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In this Update, we investigate the English with 4 e3, three Rétis and two Shakh attacks in the English!

Download PGN of August ’18 Flank Openings games

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Réti Opening, Anti-Slav Gambit, 4...Bf5 [A11]

The anti-Slav gambit 1 c4 c6 2 Nf3 d5 3 g3 dxc4 is a sharp option for Black when White plays an early c2-c4 in the Réti. Usually Black tries to hold onto his extra pawn, but in Sivuk, V - Dreev, A, Black went for 4 Bg2 Bf5!?, a rare line than leads to non-standard position:

Black's idea after 5 Na3 e5 is to return the pawn but gain time by kicking White's knights around. This hasn’t been played much since the 2015 timeframe, but Dreev shows that it can be a useful surprise weapon. With moves like 8...Qd4 and 13...h5, Black was able to disrupt White's setup and get an unbalanced game, which he eventually won.

Réti Opening, Capablanca’s System, 5 d3, 6 c4 [A11]

Continuing our look at the Réti with an early c2-c4, Oparin, G - Kobalia, M opened with 1 Nf3 d5 2 g3 c6 3 Bg2 Bg4 4 0-0 Nf6 5 d3 Nbd7 6 c4 and now Black went for a line that has been tested in some recent high-level games, playing 6...dxc4 7 dxc4 e5:

Black stakes a claim in the centre with the e5-pawn, while blunting White’s g2-bishop with his queenside pawn chain. Oparin responded actively with the new move 11 b4, and with 15 g4 securing the two bishops. In the early middlegame, Black's position was solid but passive, while White could gradually improve his position and try and exploit his unopposed Réti bishop in the long term. White’s great breakthrough idea with 25 b5! is well worth studying.

Réti Opening, Capablanca’s System, 4 c4, 5 Ne5 [A11]

After 1 Nf3 d5 2 g3 Nf6 3 Bg2 c6 4 c4 Bg4, the critical line is 5 Ne5, which can lead to sharper play than a typical Réti. Andersen, M - Arvola, B now saw 5...Bh5, which is probably the riskiest of the plausible bishop moves:

In the game, White employed a mechanism involving cxd5, Qd1-a4+, g2-g4 and h2-h4 which puts Black under a lot of pressure. I had always thought of this line as a kind of opening trap, but it turns out there are several move order nuances that both sides need to be aware of. In the game, an up-and-down struggle ended in a draw, while in the notes I examine the best paths through the early complications.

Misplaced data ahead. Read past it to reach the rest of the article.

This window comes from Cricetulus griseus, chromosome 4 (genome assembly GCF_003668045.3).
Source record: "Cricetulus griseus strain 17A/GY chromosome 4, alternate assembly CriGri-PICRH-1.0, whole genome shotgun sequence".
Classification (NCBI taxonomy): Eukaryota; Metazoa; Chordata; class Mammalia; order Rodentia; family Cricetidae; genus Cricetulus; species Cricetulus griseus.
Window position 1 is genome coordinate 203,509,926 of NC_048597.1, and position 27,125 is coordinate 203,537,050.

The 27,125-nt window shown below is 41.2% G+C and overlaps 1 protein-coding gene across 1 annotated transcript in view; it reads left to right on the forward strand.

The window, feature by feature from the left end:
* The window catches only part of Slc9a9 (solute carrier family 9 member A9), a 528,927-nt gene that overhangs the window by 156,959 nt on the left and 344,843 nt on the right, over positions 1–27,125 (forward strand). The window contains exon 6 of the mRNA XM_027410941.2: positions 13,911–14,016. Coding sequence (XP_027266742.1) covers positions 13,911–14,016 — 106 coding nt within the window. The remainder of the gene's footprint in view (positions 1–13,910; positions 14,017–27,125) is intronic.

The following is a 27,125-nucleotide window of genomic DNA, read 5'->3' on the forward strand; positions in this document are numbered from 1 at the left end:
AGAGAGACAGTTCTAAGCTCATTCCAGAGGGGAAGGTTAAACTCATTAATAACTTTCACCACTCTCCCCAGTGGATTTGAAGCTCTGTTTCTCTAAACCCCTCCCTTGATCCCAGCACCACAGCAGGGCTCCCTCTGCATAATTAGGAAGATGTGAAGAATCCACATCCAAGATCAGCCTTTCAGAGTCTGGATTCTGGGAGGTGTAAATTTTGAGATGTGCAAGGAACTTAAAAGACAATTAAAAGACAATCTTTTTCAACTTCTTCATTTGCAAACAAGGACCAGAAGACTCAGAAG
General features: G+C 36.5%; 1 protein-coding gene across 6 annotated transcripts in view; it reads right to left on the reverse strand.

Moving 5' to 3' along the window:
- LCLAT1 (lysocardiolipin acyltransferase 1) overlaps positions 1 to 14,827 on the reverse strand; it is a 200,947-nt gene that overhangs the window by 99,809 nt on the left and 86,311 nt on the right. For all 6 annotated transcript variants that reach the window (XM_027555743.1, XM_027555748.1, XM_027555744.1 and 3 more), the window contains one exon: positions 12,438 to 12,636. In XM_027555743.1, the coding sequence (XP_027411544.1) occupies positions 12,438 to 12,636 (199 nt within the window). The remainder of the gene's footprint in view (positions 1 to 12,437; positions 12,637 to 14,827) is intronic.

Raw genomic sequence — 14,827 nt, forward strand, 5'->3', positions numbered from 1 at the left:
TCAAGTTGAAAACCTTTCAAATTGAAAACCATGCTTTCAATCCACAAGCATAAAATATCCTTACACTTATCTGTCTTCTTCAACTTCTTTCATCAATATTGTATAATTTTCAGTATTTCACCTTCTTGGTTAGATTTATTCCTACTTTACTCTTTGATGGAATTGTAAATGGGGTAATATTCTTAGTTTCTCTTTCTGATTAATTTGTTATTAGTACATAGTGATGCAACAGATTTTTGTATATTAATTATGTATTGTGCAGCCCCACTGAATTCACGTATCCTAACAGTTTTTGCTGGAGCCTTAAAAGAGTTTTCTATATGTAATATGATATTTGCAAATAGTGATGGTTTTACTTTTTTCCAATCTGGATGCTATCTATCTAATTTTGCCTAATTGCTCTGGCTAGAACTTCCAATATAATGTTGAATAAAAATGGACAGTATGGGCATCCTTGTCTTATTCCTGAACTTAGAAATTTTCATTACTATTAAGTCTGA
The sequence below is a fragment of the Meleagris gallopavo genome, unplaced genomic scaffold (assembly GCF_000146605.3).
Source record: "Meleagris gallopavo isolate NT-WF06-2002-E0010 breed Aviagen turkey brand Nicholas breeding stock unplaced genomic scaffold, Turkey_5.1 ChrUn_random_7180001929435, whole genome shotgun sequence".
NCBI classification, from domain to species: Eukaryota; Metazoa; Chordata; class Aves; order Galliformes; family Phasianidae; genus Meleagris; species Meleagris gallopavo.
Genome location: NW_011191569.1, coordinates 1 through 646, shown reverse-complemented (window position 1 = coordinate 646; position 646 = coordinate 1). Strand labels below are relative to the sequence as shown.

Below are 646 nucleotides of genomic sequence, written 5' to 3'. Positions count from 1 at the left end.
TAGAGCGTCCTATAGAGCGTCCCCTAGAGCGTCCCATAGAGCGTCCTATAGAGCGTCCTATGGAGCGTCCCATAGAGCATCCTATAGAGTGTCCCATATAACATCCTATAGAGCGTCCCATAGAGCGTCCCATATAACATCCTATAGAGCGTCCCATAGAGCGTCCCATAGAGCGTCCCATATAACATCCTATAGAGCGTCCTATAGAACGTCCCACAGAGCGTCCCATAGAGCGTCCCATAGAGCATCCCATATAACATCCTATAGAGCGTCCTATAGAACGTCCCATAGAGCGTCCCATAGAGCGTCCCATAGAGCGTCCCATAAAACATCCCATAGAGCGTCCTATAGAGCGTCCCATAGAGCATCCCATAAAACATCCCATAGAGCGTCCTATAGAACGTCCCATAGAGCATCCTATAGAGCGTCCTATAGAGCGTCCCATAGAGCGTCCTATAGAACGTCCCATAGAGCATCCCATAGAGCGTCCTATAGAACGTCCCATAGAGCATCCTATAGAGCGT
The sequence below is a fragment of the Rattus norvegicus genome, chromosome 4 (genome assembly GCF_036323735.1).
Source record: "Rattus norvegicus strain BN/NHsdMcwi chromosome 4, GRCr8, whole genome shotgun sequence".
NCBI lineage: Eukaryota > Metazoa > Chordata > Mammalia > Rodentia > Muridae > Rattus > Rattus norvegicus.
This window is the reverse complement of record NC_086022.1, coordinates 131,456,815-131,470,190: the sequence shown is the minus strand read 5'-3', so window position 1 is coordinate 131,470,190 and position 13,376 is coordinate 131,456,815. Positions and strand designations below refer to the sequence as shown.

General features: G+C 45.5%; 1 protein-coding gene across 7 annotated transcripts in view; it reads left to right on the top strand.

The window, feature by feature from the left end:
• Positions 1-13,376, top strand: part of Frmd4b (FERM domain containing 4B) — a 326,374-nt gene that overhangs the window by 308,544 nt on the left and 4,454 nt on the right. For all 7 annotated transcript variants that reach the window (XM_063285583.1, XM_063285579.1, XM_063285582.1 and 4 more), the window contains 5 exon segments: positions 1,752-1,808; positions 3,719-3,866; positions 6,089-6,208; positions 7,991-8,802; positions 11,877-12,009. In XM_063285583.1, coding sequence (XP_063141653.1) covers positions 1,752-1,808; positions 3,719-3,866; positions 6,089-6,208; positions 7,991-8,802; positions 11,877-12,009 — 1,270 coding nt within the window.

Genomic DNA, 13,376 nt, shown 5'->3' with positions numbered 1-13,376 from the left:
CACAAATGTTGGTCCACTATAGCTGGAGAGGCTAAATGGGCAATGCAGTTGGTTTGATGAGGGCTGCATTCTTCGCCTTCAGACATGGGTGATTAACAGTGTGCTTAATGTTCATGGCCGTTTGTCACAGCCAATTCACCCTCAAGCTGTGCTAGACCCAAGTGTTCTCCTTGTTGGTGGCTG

Neo-Catalan 5 Qa4+ Bd7 6 Qxc4 c5 [A13]

In the Neo-Catalan following 1 c4 Nf6 2 Nf3 e6 3 g3 d5 4 Bg2 dxc4 5 Qa4+, Black’s most common moves have been 5...Nbd7 and 5...c6, but 5...Bd7 has been gaining in popularity and is proving to be a solid choice for Black. The game Giri, A - Wojtaszek, R c continued with the modern mainline 6 Qxc4 c5 7 Ne5 Qc8 where Black is prepared to cede the two bishops in return for space and control of central squares:

The game saw a typical war of attrition where White tried to make something of his bishops, but for most of the game had no clear weaknesses to aim at. Giri got some chances as the time control approached, but Wojtaszek held firm.

Anti-QGD System, 4...a6, 5...c5 [A17]

Shakhriyar Mamedyarov began his journey towards winning the Accentus Biel GM tournament by opening his first game with the topical anti-QGD system 1 c4 Nf6 2 Nf3 e6 3 Nc3 d5 4 e3 a6 5 b3. In Mamedyarov, S - Georgiadis, N, White then uncorked an interesting novelty with 8 Rc1!?, leading to the diagram position:

White’s idea is to take immediate aim at Black's c5-pawn, and delay d2-d4 until the time is right - which in this game turned out to be move 20! Black’s reply 8...Bg4 was likely already inaccurate, and his centre soon came under heavy pressure.

King’s English, Four Knights 4 e3 Bb4 5 Qc2 Bxc3 6 Qxc3 Qe7 7 b3 [A28]

In last month’s Update, we looked at the game Caruana-Karjakin which opened with 4 e3 Bb4 5 Qc2 Bxc3 6 Qxc3 Qe7 and now featured the fresh idea 7 b3!?. Caruana’s win in that encounter has quickly led to a flurry of games that throw further light on this variation. While Karjakin chose the quieter continuation 7...0-0, the critical line is 7...d5 8 d4 which is covered in two games this month. If Black now plays 8...exd4 followed by the 'normal moves' that are typically used against 7 a3, the following position is reached after 11 Qf4:

In several recent games (including Svidler-Navara), White played calmly, aiming for an endgame ‘squeeze’ scenario with two bishops vs. bishop and knight. By contrast, in Vaibhav, S - Prithu, G, played in the Biel Master Open, the move 11...d4!? provoked White into sacrificing a pawn with 12 Bb2 dxe3 13 0-0-0. This gave him some dangerous attacking chances, and this approach appears to be White’s best chance for an advantage.

Instead of playing 8...exd4, in Agdestein, S - Hammer, J, Black introduced a novelty with the sharper 8...Bf5:

At the cost of the e5-pawn, Black tries to quickly generate threats before White has completed development. Both sides need to be very precise around here, and in the game the advantage went back and forth in the early middlegame. In the notes, I also look at other games that varied from the mainline 8...exd4.

Symmetrical English, 3...e5 4 e3 Nf6 5 d4 e4 6 Ne5 [A34]

Mamedyarov, S - Vachier-Lagrave, M opened with 1 Nf3 c5 2 c4 Nc6 3 Nc3 e5, a variation which has been one of the mainstays of MVL's repertoire as Black in the English. Mamedyarov came well prepared, reviving the rare line 4 e3 Nf6 5 d4 e4 6 Ne5 g6 7 g4!?:

Shakh’s novelty was 9 h3!?, a flexible move which leads to an unusual, tense position with a myriad options for both sides. White emerged from the complications with an extra pawn, which he converted in convincing fashion.

I hope you enjoy this update!

Until next month, David.

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